Our People - Francis Augustus Jacques
4 June 1915
Lieutenant Colonel Francis Augustus Jacques
14th King George's Own Ferozepore Sikhs
Killed in Action 4 June 1915
Helles Memorial, Turkey, Panel 256 to 262.
Mentioned in Despatches
Son of the Rev. Canon Kinton Jacques and Caroline Jacques; husband of Olivia Katharine Jacques, of San Diego, California, U.S.A.
The following text is from the volume 'The Bond of Sacrifice', Volume 2. These volumes contained the biographies of the officers who died in World War 1. However only two volumes were ever produced up to the middle of 1915, the series being discontinued due to the appallingly high mortality rate among officers.
LIEUTENANT-COLONEL FRANCIS AUGUSTUS JACQUES, second in command of the 14th KING GEORGE’S OWN FEROZEPORE SIKHS, born at Leyland, Lancashire, on the 9th April, 1867 was the third son of the late Rev. Canon Jacques, Rector of Brindle, Lancashire, and a brother of the Rev. J. K. Jacques and of Captain G. P. R. Jacques.
Lieutenant-Colonel Jacques was educated at Rossall School, where as a boy he was very good at games, especially football. As a man he was keen and hard-working, a good rider, played polo a little, and hockey with his regimental team. His chief recreation, however, was gardening, to which he devoted all his spare time and money. In November, 1887, he was appointed 2nd Lieutenant in the Loyal North Lancashire Regiment from the Militia, becoming Lieutenant in March, 1890. In September of the same year he was transferred to the Indian Army, and for a few months served with the 4th Rajputs, then joined the 14th Sikhs. In 1891 he took part in the Hazara Expedition, receiving for his services the medal and clasp, and in 1894-95 he accompanied the Waziristan Expedition, for which he received an additional clasp to his medal. Two years later he was again on active service, taking part in operations on the North West Frontier of India, at Tochi, and received for his services another medal with clasp. After that campaign, in November 1898, he was promoted Captain, and in 1900 he was again on active service, being present at operations in China during the Boxer rising, for which he received the medal. After that date he remained with the 14th Sikhs until his death, with the exception of temporary appointments as Assistant Cantonment Magistrate, Second-in-Command of the 45th Sikhs for one week, and of the 29th Punjabis for six months. He was promoted Major in November, 1905, and Lieutenant-Colonel in the 14th Sikhs in November, 1913, when he became Second-in-Command. For active service in the Great War he proceeded with his regiment to Egypt, where he was engaged in operations against the Turks on the Suez Canal. Afterwards his battalion was ordered to the Darndanelles, and on the 4th June, 1915, during an advance of his regiment on Gallipoli Peninsula, Lieutenant-Colonel Jacques was killed instantaneously, and was buried on the field of battle.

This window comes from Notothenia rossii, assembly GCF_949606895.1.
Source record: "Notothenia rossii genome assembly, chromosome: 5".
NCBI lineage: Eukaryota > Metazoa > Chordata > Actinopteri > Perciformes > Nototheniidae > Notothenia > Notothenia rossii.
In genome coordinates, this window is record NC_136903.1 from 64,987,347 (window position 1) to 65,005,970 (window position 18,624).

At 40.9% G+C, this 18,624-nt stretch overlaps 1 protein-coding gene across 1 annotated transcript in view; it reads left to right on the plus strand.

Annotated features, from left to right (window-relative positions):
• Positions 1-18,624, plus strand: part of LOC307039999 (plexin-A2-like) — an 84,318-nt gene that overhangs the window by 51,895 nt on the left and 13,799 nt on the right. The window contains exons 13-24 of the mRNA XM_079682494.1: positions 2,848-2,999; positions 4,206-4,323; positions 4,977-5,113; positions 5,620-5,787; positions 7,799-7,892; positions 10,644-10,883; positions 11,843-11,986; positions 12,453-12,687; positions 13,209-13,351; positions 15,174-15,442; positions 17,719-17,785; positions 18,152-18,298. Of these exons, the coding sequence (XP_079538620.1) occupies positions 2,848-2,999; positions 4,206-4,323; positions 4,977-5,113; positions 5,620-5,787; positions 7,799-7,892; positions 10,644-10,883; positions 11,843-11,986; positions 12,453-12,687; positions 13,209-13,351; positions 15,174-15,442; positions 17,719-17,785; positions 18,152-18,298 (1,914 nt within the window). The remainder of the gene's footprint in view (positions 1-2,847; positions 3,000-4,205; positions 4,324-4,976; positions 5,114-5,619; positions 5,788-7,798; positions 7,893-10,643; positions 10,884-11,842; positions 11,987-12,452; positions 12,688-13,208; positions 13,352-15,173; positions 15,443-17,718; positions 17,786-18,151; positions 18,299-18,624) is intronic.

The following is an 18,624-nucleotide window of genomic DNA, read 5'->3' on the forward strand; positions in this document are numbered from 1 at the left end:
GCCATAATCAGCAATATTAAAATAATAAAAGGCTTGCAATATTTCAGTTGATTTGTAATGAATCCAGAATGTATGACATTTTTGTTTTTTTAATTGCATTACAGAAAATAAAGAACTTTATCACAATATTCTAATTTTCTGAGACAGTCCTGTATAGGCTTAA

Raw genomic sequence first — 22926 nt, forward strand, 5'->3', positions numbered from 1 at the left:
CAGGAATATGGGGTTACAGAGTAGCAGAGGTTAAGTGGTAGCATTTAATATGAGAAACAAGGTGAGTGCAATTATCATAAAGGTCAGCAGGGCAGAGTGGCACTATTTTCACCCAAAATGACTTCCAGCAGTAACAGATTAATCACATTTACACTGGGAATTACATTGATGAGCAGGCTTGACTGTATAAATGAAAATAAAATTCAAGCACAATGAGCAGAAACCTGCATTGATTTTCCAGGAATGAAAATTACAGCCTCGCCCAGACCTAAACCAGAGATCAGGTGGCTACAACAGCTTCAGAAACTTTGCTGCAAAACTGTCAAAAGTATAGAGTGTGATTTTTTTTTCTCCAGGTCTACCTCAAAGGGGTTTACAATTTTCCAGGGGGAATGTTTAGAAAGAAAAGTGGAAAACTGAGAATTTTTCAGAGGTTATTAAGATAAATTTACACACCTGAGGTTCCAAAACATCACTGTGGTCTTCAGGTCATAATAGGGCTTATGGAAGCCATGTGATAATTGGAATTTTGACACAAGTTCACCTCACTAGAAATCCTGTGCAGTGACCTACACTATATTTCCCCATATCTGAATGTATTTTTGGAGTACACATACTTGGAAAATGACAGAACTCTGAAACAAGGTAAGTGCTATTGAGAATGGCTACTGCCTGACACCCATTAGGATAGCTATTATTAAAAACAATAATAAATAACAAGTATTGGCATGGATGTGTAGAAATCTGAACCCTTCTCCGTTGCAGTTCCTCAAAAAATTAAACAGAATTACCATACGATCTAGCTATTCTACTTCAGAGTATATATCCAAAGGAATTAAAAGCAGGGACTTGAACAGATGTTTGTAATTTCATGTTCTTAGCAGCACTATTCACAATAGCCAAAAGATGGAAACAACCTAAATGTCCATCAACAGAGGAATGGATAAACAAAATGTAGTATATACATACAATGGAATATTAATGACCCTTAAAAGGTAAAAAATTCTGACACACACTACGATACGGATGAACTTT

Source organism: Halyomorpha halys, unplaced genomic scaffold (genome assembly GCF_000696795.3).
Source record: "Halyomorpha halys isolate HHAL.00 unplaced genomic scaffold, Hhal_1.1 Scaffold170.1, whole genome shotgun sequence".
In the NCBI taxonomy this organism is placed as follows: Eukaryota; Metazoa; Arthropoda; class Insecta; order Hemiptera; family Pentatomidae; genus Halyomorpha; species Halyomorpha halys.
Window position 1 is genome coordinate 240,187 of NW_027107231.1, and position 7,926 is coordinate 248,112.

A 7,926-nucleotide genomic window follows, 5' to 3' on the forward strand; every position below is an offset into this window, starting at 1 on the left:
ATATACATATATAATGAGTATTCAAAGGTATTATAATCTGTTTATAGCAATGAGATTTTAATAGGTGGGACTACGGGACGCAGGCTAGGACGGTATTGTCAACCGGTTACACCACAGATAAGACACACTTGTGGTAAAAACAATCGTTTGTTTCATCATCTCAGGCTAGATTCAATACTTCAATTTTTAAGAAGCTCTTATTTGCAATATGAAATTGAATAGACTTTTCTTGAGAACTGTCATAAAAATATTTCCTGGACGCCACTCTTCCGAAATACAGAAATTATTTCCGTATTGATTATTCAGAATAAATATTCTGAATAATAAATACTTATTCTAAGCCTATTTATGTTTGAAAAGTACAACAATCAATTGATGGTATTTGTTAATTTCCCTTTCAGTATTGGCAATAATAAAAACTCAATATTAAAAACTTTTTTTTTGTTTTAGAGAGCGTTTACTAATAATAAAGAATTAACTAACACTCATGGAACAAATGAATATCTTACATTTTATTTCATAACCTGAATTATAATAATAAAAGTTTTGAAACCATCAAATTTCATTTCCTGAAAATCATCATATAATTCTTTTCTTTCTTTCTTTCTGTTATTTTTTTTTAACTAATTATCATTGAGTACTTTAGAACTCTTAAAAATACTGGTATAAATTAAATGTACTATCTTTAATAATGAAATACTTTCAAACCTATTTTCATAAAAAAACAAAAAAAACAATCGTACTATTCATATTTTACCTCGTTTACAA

His Commanding Officer wrote: “Your husband’s death is a terrible blow to me. I miss his help and advice, which he was always willing to give. We have lost in him a splendid and capable officer who will be difficult to replace. A General Officer, in writing to me on the 7th June, asked me to say, when writing to you, how struck he was, during the three weeks previous to the 4th June, by his pluck and energy. ‘He was the life and soul of the organisation of the defence of the part of the line in his charge, always busy and cheerful, and I regret his loss intensely.’ These are the General’s words.” And a brother officer wrote: “Your husband was wonderfully calm and cool in action, much the same as when on parade, and it did one good to see him and be near him. He did not seem to know what fear was.”
Lieutenant-Colonel Jacques married his cousin, Olivia Katherine, daughter of Burkhill Jacques, Esq., of San Diego, California, and left two daughters: Barbara Caroline, born in January, 1912; and Ruth Olivia, born in February, 1914.
His death was reported in the following local papers:
Francis Augustus Jacques
Image from the book 'The Bond of Sacrifice', Volume 2.